Source: SA Crime Quarterly 2011, pp 23 –30 (2011)More Less
South Africa has had a comprehensive crime prevention policy agenda for some time in the form of the 1996 National Crime Prevention Strategy and the 1998 White Paper on Safety and Security. Despite this, prevention has remained very much a second cousin within the South African criminal justice family, notwithstanding the fact that there is widespread agreement that it warrants far more attention. In this article we briefly review some of the principal obstacles to effective crime prevention. Our understanding of 'crime prevention' is a broad one - it involves simply asking the question: How can we reduce the likelihood of this happening again? This question opens up a range of preventative possibilities. Whether they are of a socio-economic, environmental or law enforcement nature depends on the nature of the (crime) problem. On the basis of our analysis, we propose three design principles to be followed if we, South Africans are to establish crime prevention as a central focus of our security governance. These design principles articulate what might be thought of as 'best thinking' rather than 'best practice'.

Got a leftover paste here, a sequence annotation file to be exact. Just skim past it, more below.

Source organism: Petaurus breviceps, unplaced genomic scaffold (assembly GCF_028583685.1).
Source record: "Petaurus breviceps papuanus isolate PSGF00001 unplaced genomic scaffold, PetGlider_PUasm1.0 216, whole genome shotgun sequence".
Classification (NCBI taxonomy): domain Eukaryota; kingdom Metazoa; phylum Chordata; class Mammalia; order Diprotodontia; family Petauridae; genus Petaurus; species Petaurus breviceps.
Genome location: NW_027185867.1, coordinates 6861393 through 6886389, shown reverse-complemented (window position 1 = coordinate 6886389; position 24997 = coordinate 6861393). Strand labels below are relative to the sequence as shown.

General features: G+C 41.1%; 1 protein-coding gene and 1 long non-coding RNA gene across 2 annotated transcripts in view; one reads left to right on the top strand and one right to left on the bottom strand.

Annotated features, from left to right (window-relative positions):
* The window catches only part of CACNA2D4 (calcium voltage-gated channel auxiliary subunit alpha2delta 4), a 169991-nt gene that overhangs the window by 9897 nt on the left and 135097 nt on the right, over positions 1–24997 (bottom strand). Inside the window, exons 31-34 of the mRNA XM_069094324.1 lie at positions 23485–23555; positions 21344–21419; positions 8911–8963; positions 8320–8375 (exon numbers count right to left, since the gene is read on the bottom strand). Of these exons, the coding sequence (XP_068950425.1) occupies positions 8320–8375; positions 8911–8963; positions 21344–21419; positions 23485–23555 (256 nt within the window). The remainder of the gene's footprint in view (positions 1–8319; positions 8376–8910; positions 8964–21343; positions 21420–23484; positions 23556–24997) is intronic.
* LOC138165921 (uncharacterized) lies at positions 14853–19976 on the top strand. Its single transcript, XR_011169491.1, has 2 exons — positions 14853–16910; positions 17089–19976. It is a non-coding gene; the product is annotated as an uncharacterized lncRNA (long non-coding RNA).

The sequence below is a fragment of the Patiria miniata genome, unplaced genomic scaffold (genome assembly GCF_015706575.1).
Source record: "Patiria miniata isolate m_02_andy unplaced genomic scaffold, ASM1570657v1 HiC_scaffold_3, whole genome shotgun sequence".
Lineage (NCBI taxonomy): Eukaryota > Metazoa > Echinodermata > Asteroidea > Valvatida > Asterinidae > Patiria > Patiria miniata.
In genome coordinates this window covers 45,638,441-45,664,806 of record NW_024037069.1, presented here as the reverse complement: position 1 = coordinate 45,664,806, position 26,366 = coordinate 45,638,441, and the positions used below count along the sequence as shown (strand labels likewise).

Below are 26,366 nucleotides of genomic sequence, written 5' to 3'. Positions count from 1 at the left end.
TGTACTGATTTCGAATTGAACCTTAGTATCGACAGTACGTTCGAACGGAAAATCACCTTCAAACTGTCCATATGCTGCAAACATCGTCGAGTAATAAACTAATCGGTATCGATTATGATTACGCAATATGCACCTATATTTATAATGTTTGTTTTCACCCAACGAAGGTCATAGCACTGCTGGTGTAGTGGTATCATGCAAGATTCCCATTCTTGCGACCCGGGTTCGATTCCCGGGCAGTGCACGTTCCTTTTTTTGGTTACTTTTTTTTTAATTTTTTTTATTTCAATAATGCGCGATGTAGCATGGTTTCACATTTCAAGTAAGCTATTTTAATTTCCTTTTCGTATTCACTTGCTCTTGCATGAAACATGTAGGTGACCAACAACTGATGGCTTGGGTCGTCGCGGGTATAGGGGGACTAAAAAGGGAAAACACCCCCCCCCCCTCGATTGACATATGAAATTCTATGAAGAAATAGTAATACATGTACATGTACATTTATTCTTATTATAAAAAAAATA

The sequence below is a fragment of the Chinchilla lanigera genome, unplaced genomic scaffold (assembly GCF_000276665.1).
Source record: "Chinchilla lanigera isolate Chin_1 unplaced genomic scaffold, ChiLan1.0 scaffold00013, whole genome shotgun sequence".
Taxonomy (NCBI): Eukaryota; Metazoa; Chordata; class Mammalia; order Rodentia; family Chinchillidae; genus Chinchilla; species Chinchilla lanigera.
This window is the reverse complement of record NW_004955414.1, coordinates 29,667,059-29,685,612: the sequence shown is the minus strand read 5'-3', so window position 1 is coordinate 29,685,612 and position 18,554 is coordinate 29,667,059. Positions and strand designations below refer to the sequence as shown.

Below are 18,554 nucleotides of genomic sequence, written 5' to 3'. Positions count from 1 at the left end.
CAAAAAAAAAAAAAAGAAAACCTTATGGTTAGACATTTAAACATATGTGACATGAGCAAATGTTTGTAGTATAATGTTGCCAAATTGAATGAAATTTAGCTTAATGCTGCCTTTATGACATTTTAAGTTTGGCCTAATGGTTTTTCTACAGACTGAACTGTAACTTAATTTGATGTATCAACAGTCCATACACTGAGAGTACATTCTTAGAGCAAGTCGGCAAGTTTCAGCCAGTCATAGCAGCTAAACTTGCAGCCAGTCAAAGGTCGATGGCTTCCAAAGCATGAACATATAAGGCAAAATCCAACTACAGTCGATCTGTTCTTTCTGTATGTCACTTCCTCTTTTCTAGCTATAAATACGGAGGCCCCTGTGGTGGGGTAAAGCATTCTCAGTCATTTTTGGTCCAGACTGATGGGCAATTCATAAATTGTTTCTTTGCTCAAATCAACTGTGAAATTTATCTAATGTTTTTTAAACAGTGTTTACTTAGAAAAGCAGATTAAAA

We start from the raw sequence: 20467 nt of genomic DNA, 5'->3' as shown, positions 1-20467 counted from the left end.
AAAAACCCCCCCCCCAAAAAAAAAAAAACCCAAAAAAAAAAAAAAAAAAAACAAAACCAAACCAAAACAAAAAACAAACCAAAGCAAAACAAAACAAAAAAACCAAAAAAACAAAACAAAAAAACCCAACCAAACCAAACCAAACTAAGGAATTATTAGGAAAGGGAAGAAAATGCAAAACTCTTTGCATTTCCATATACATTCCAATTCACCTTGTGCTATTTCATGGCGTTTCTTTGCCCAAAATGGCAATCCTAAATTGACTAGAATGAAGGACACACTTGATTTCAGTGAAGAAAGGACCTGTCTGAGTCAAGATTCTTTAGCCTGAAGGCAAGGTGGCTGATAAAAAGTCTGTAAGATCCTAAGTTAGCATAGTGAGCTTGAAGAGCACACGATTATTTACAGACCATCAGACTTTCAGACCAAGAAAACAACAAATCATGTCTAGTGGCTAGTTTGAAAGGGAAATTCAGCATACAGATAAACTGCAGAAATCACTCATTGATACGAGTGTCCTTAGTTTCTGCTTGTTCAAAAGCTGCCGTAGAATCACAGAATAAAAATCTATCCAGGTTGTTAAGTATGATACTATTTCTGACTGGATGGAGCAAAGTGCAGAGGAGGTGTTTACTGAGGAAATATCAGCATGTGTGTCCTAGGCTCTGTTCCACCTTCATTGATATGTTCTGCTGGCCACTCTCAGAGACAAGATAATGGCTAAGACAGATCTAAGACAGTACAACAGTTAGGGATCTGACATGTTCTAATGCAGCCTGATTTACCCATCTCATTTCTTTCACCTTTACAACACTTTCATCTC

Source: SA Crime Quarterly 2011, pp 31 –36 (2011)More Less
The identification of offenders who meet the criteria for psychopathy, antisocial personality disorder or dissocial personality disorder could be of significant value to help address the violent crime crisis in South Africa. A sample of 500 male maximum security offenders was selected to determine the prevalence of these disorders among South African offenders. Results for the incidence of psychopathy and dissocial personality disorder indicate a similar trend to that found in other countries; whereas the prevalence of antisocial personality disorder contradicts international findings.